Several countries are sending aid to Turkey. But what about Syria?
Countries around the world have dispatched more than 24,400 emergency personnel to assist in rescue efforts in Turkey. But in northern Syria, receiving aid is complicated by politics and logistics.
Areas in northern Syria hit hard by Monday’s earthquake are divided between the remaining rebel-held enclave and some government-controlled territory. Consisting of roughly 4.5 million people, this population lives in extreme poverty — in tents or buildings already damaged by more than a decade of civil war.
As of Tuesday, at least 790 people have died in northern Syria, according to the White Helmets volunteer rescue group. In one instance, a newborn girl was found alive beneath the rubble, with her umbilical cord still connected to her mother, who didn’t survive.
The White Helmets — officially Syria Civil Defense — said that there are likely to be thousands more families buried underneath. But with only 3,000 volunteers, they need more resources.
“No one has contacted us to offer help,” one White Helmets volunteer told Al Jazeera.
According to the United Nations, people living in northern Syria rely on daily humanitarian aid to survive — largely sent from the southern Turkish city of Gaziantep, a crucial U.N. aid hub which was also devastated by the earthquake.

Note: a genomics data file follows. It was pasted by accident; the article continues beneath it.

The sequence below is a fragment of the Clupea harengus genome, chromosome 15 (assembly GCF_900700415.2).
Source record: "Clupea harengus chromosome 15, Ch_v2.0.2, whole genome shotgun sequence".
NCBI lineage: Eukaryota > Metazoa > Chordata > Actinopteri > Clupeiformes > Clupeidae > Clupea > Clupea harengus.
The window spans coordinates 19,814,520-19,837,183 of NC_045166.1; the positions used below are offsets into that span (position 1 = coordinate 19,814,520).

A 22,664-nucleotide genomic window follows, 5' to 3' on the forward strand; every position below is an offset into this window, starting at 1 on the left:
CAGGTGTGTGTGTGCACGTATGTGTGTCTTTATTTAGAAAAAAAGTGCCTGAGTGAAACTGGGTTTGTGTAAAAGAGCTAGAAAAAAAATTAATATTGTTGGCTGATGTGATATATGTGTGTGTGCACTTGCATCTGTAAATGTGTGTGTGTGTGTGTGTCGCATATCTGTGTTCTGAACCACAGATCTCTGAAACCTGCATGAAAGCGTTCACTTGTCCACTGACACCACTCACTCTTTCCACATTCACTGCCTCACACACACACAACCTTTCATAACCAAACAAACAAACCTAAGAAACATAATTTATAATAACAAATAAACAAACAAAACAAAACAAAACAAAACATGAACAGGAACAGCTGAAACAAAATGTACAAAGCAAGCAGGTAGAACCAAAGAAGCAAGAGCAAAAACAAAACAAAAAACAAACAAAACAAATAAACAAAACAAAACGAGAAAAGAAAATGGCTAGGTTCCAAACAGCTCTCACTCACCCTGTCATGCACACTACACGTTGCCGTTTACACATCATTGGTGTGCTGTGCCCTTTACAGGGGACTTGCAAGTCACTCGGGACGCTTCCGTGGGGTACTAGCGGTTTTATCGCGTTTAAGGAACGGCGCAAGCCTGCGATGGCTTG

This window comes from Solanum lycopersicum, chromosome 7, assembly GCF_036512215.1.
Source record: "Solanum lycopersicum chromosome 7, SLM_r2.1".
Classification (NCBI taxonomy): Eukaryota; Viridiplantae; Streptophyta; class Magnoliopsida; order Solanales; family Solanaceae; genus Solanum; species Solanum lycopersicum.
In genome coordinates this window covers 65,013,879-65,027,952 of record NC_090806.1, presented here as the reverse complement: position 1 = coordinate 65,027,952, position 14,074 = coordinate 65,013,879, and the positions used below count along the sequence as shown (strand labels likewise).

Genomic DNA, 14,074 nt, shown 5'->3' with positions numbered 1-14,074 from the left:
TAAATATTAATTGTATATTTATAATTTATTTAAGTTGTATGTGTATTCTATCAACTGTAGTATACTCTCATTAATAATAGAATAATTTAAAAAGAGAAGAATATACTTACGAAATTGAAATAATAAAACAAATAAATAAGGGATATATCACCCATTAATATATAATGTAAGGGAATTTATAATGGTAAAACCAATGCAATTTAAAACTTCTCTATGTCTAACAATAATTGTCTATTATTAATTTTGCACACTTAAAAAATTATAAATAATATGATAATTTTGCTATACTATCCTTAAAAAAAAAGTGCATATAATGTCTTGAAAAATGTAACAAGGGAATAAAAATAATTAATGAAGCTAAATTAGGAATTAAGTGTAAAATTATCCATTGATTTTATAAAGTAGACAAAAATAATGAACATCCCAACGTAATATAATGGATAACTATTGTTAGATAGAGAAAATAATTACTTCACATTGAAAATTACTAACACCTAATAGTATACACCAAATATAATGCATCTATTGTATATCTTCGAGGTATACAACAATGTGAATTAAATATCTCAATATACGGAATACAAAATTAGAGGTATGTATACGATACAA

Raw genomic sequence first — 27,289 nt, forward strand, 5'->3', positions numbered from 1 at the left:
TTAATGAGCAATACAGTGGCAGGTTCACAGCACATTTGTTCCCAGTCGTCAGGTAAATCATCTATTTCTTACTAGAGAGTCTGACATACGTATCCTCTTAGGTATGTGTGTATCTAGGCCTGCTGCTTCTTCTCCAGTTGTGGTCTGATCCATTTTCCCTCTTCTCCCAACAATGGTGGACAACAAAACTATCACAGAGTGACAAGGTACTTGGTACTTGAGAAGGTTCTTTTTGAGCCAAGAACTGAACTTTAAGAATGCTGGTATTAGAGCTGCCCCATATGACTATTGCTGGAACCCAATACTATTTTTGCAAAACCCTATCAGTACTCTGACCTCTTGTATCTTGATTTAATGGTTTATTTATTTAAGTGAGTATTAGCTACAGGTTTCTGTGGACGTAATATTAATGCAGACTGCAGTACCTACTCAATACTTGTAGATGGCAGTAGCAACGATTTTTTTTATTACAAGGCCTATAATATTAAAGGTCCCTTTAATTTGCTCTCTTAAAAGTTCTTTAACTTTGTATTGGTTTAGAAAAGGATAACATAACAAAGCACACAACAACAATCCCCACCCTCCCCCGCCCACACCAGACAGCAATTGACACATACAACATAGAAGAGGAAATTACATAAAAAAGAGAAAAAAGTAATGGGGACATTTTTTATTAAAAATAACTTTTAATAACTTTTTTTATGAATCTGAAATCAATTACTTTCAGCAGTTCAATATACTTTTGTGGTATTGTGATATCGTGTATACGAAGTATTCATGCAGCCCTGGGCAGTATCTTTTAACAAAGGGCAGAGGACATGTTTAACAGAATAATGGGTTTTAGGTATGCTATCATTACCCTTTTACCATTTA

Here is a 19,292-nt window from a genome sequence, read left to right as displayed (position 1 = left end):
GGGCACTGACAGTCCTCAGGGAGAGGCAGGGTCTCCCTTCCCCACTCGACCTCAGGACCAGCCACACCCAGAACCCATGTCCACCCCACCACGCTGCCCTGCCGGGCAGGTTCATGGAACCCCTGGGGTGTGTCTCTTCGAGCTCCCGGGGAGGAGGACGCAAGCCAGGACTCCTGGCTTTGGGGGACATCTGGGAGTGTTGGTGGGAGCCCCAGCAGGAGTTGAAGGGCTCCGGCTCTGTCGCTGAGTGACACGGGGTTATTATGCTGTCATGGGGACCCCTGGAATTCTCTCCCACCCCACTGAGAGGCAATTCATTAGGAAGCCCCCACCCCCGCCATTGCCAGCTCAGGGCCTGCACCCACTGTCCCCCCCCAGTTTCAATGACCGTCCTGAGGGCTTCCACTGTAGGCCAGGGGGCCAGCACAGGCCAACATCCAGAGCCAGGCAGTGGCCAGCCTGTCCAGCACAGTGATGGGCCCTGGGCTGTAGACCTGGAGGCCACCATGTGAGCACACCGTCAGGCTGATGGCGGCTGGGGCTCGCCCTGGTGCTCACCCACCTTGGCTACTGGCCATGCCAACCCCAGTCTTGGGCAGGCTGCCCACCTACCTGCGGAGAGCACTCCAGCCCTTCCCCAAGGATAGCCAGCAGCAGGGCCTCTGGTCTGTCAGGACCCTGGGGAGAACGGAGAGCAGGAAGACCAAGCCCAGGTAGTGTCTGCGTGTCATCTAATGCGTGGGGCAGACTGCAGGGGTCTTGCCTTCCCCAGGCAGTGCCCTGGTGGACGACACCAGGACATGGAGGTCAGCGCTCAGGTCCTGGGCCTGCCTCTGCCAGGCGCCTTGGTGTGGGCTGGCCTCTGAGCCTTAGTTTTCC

Though the Syrian government has allowed aid to enter the northern part of the country through one border crossing, the Syrian Association for Citizen’s Dignity, a civil rights group, says that more border crossings need to open urgently.
They also urged the international community to put pressure on Syria’s president, Bashar al-Assad, and his Russian allies, to ensure that there are no bombings in the devastated areas.
Damascus has been reluctant to allow international aid to flow into the region because it sees the assistance as “undermining Syrian sovereignty” and inhibiting the government’s chances of regaining control in rebel-held territory. Assad has previously been accused of depriving rebel territories of services as a way to punish residents.
Speaking to The Guardian, Mark Lowcock, the former head of U.N. humanitarian affairs said that because the worst hit areas in Syria are run by Turkish-controlled opposition, there is added pressure on the Turkish government to get aid into those places.
“It is unlikely the Syrian government will do much to help,” he said.
On Tuesday, Syria was accused of “playing politics” with aid after Syria’s ambassador to the U.N. Bassam Sabbagh claimed that Damascus should carry the sole responsibility of delivering aid to all affected areas in the country — even rebel-held territories.
The View From Washington
U.S. State Department spokesman Ned Price ruled out the possibility of sending aid directly to the Syrian government, saying that it would be “ironic, if not even counterproductive” to reach out to a government that has “brutalized” its people for over a decade.
The United States Agency for International Development’s (USAID) Administrator Samantha Power said in a statement that a Disaster Assistance Response Team had been deployed and was assisting Turkish authorities on the frontline.
On Tuesday, a U.S. government official told Semafor that U.S. is currently focused on "life-saving efforts" and accessing places "based on need." The official added that aid sent to northern Syria typically passes through the Bab al-Hawa border crossing, but that infrastructure damages have hindered the transfer of resources.